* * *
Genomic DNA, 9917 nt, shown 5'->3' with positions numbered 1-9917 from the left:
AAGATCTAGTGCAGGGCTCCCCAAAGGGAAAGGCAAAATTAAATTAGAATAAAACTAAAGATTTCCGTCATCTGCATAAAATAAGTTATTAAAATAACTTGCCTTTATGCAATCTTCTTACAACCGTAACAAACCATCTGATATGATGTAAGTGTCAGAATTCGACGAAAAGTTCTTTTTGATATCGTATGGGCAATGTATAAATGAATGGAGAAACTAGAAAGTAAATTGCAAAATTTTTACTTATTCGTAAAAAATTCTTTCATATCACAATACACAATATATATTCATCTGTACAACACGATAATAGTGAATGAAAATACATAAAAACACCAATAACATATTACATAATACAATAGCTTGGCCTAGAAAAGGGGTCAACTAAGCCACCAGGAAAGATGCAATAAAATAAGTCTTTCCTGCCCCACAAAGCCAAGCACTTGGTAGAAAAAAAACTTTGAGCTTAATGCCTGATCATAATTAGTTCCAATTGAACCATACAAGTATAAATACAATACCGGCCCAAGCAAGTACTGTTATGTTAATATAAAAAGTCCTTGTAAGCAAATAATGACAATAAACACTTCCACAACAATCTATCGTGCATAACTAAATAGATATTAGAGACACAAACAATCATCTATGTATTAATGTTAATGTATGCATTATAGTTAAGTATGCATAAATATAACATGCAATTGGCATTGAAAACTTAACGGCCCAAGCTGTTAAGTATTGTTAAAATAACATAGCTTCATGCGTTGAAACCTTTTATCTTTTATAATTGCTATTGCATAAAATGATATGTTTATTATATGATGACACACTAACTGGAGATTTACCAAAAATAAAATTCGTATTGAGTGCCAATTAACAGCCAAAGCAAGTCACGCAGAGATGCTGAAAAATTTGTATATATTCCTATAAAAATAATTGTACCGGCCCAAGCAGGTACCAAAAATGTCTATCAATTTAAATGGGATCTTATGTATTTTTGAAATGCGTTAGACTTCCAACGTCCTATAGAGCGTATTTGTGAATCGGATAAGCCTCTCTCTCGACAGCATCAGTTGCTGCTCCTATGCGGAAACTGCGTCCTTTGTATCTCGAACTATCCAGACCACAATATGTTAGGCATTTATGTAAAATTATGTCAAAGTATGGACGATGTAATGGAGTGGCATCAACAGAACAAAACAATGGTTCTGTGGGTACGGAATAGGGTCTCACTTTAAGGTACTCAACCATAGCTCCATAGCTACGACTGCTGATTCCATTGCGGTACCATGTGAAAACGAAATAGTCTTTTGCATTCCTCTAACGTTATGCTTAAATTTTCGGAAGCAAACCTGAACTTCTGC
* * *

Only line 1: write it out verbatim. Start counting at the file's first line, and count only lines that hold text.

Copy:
Genomic DNA, 9917 nt, shown 5'->3' with positions numbered 1-9917 from the left: